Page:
We've been given a lighthearted, whimsical gift with the Arts Center of Coastal Carolina's production of "Lend Me A Tenor," which was two and a half hours of pure amusement and comic relief.
The award-winning play was written by Ken Ludwig and directed locally by Russell Treyz. Everyone on hand for opening night came early and chatted enthusiastically as they filled the Elizabeth Wallace Theatre. It was an evening filled with references to things operatic and social, affairs of the heart, plain old affairs, good news and bad news, shrimp mayonnaise, the Chrysler Building, a gaping abyss, the list goes on.
The story revolves around Tito Merelli, a famous Italian operatic tenor, known by aficionados as "Il Stupendo." Merelli comes to Cleveland for one night only in 1934 to sing a show-stopping performance of "Otello" on the stage of the Cleveland Opera (seriously).
Happily, our Hilton Head Island production has closely followed the script and details set forth on the night of the show's opening on Broadway in 1989. The dialog flowed with innuendo and double entendres, which were made even more impactful by the sidelong glances of the actors.
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Operas and their accompanying librettos, singers, actors, conductors, impresarios, managers and those who love them, seem to lend themselves completely to providing a perfect storyline, filled with misunderstandings, miscues, missteps, mishaps, mistaken identity, and, most especially, issues of love, death and reconciliation.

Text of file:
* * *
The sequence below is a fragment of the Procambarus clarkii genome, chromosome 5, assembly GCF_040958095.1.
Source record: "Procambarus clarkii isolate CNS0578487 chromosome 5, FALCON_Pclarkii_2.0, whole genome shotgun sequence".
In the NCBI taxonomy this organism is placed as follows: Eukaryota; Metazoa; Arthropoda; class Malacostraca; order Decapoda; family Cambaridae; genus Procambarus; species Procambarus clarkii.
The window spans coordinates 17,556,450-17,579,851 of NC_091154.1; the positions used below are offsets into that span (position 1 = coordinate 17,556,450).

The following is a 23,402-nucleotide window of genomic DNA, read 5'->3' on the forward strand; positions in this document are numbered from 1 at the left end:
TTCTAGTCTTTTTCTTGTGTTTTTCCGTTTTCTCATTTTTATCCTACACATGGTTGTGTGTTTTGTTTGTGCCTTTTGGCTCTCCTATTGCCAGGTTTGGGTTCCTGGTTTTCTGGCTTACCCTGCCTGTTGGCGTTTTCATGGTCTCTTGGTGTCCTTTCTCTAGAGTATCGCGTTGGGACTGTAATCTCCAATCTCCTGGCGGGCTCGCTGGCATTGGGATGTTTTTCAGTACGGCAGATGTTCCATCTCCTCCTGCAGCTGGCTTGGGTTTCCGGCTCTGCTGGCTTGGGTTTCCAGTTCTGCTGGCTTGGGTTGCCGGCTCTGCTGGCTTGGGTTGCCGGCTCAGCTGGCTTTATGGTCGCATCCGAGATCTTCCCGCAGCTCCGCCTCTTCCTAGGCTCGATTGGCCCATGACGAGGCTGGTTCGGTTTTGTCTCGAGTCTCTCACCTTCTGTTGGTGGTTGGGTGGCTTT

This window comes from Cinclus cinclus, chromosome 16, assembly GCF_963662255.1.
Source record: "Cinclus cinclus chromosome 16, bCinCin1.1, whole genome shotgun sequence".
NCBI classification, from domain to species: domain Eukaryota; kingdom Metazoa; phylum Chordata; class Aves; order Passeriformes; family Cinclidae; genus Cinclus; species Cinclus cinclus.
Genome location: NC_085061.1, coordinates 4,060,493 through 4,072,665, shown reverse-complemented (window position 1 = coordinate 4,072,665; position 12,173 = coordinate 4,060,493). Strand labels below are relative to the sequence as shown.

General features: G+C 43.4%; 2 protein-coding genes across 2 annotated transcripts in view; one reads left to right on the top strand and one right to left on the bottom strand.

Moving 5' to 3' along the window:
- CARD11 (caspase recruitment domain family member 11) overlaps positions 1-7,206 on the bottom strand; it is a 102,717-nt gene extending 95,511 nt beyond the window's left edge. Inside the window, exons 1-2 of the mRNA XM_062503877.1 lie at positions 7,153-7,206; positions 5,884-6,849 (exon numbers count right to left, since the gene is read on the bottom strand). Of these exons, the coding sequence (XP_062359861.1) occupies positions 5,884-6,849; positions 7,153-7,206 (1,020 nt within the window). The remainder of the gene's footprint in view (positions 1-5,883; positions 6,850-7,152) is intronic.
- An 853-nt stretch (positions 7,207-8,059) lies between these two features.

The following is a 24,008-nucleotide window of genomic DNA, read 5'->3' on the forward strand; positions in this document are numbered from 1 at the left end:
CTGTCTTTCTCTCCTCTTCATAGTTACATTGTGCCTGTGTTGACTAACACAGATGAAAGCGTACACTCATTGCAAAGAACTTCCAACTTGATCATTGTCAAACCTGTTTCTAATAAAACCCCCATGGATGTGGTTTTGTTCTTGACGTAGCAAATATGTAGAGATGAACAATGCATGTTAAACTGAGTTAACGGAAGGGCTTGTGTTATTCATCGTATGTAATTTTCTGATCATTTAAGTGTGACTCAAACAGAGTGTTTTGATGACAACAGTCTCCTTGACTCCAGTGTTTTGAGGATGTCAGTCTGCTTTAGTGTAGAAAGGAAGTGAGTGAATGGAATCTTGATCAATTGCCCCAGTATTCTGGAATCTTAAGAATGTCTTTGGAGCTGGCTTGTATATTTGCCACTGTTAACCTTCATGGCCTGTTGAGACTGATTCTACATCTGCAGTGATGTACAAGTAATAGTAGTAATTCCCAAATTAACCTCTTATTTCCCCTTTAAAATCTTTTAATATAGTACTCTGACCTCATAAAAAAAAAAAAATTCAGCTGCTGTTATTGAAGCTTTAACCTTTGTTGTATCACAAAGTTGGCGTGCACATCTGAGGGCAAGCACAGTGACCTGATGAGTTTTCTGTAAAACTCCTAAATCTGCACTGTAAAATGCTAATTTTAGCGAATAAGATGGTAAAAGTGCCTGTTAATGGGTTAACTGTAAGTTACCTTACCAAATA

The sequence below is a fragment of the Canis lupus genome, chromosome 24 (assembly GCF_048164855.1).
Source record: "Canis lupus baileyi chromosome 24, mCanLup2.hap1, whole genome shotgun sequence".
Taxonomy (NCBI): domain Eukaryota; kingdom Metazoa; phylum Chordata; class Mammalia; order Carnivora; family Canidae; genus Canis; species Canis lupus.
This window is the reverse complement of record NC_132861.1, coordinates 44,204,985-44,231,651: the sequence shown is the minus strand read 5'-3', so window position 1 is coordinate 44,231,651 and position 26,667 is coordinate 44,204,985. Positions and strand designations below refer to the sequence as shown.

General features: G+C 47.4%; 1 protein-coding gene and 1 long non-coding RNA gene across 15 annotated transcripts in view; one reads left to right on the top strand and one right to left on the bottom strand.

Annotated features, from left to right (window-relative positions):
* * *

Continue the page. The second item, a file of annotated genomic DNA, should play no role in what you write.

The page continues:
If things could go wrong for these amazing characters, Ludwig, Treyz and this energetic cast saw that they did.
The period set puts us in an upscale hotel suite, where Max (Scott Evans), is awaiting the arrival of the now dangerously late Merelli (Ken Krugman). He must report to his boss, Saunders (Warren Kelly), that Merelli and his wife, Maria (Denise Cormier), have not arrived in time for rehearsal. There is much agitation, heightened by the appearance of Maggie (Susan Slotoroff), the daughter of Saunders, who is sort of engaged to Max but completely besotted at just the thought of Merelli.
There are five doors sprinkled around the set. Throughout the evening, each and every one is opened and shut with just the right amount of emotion. What particularly propels the silliness and whimsy of "Tenor" is the choreographed activity on stage. Once it starts, it really never stops.
Through no fault of his own, Merelli takes too many phenolbarbital along with a couple glasses of wine and seems to die in bed. Maria, his jealous wife, intercepts a note she believes is from one of his lovers and vows to kill him before she stomps off into the night. And, most spectacularly, Max, who really is an aspiring tenor, heroically agrees to stand in for Merelli at the evening's performance, and take on the role of Otello, black face, fright wig, tights and all.
In the meantime, and I don't think I'm giving anything away, Merelli awakens in full costume and turns up at the theater, where the outcome, as you can anticipate, is not good but very funny.
The most exquisite moments in "Tenor" come just before the final curtain. There is a wordless, reconstruction of the entire play.
It is hysterical.
What a riot this was.